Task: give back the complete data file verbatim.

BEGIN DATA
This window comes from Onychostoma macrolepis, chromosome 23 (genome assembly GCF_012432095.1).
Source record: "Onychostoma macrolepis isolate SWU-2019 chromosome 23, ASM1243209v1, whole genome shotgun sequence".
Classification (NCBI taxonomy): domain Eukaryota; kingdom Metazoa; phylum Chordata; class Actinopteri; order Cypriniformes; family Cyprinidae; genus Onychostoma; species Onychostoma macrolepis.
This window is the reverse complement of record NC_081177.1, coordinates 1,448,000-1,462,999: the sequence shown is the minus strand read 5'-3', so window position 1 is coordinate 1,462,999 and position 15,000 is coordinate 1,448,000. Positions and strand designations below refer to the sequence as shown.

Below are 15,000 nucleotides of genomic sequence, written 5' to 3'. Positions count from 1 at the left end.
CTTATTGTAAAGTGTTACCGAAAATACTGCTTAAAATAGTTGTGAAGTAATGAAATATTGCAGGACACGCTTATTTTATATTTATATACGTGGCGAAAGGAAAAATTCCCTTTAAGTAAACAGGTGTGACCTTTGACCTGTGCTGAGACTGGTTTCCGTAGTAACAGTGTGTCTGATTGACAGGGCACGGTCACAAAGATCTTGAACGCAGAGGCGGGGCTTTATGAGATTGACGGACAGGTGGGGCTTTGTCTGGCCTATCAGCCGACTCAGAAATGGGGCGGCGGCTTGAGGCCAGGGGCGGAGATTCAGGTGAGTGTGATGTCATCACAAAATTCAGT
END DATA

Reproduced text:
This window comes from Onychostoma macrolepis, chromosome 23 (genome assembly GCF_012432095.1).
Source record: "Onychostoma macrolepis isolate SWU-2019 chromosome 23, ASM1243209v1, whole genome shotgun sequence".
Classification (NCBI taxonomy): domain Eukaryota; kingdom Metazoa; phylum Chordata; class Actinopteri; order Cypriniformes; family Cyprinidae; genus Onychostoma; species Onychostoma macrolepis.
This window is the reverse complement of record NC_081177.1, coordinates 1,448,000-1,462,999: the sequence shown is the minus strand read 5'-3', so window position 1 is coordinate 1,462,999 and position 15,000 is coordinate 1,448,000. Positions and strand designations below refer to the sequence as shown.

Below are 15,000 nucleotides of genomic sequence, written 5' to 3'. Positions count from 1 at the left end.
CTTATTGTAAAGTGTTACCGAAAATACTGCTTAAAATAGTTGTGAAGTAATGAAATATTGCAGGACACGCTTATTTTATATTTATATACGTGGCGAAAGGAAAAATTCCCTTTAAGTAAACAGGTGTGACCTTTGACCTGTGCTGAGACTGGTTTCCGTAGTAACAGTGTGTCTGATTGACAGGGCACGGTCACAAAGATCTTGAACGCAGAGGCGGGGCTTTATGAGATTGACGGACAGGTGGGGCTTTGTCTGGCCTATCAGCCGACTCAGAAATGGGGCGGCGGCTTGAGGCCAGGGGCGGAGATTCAGGTGAGTGTGATGTCATCACAAAATTCAGT